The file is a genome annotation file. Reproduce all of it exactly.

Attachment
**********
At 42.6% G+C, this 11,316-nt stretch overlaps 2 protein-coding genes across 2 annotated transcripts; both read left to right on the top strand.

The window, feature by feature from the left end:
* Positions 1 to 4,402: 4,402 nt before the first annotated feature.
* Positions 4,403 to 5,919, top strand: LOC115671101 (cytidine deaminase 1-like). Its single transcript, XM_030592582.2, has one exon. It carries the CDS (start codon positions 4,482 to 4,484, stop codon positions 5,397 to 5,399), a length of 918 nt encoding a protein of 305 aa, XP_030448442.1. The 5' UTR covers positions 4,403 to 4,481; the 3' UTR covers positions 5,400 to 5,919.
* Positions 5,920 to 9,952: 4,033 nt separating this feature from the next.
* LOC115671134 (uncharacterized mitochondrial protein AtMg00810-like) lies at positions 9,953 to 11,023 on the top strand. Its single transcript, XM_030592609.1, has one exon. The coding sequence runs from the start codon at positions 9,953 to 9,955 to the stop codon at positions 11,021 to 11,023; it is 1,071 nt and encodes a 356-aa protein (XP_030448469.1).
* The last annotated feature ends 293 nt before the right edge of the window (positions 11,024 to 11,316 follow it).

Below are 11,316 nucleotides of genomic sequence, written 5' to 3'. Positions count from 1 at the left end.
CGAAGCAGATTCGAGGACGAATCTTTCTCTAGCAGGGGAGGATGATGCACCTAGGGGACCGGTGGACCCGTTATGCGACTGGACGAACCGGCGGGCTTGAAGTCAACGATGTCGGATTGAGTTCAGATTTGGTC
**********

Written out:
At 42.6% G+C, this 11,316-nt stretch overlaps 2 protein-coding genes across 2 annotated transcripts; both read left to right on the top strand.

The window, feature by feature from the left end:
* Positions 1 to 4,402: 4,402 nt before the first annotated feature.
* Positions 4,403 to 5,919, top strand: LOC115671101 (cytidine deaminase 1-like). Its single transcript, XM_030592582.2, has one exon. It carries the CDS (start codon positions 4,482 to 4,484, stop codon positions 5,397 to 5,399), a length of 918 nt encoding a protein of 305 aa, XP_030448442.1. The 5' UTR covers positions 4,403 to 4,481; the 3' UTR covers positions 5,400 to 5,919.
* Positions 5,920 to 9,952: 4,033 nt separating this feature from the next.
* LOC115671134 (uncharacterized mitochondrial protein AtMg00810-like) lies at positions 9,953 to 11,023 on the top strand. Its single transcript, XM_030592609.1, has one exon. The coding sequence runs from the start codon at positions 9,953 to 9,955 to the stop codon at positions 11,021 to 11,023; it is 1,071 nt and encodes a 356-aa protein (XP_030448469.1).
* The last annotated feature ends 293 nt before the right edge of the window (positions 11,024 to 11,316 follow it).

Below are 11,316 nucleotides of genomic sequence, written 5' to 3'. Positions count from 1 at the left end.
CGAAGCAGATTCGAGGACGAATCTTTCTCTAGCAGGGGAGGATGATGCACCTAGGGGACCGGTGGACCCGTTATGCGACTGGACGAACCGGCGGGCTTGAAGTCAACGATGTCGGATTGAGTTCAGATTTGGTC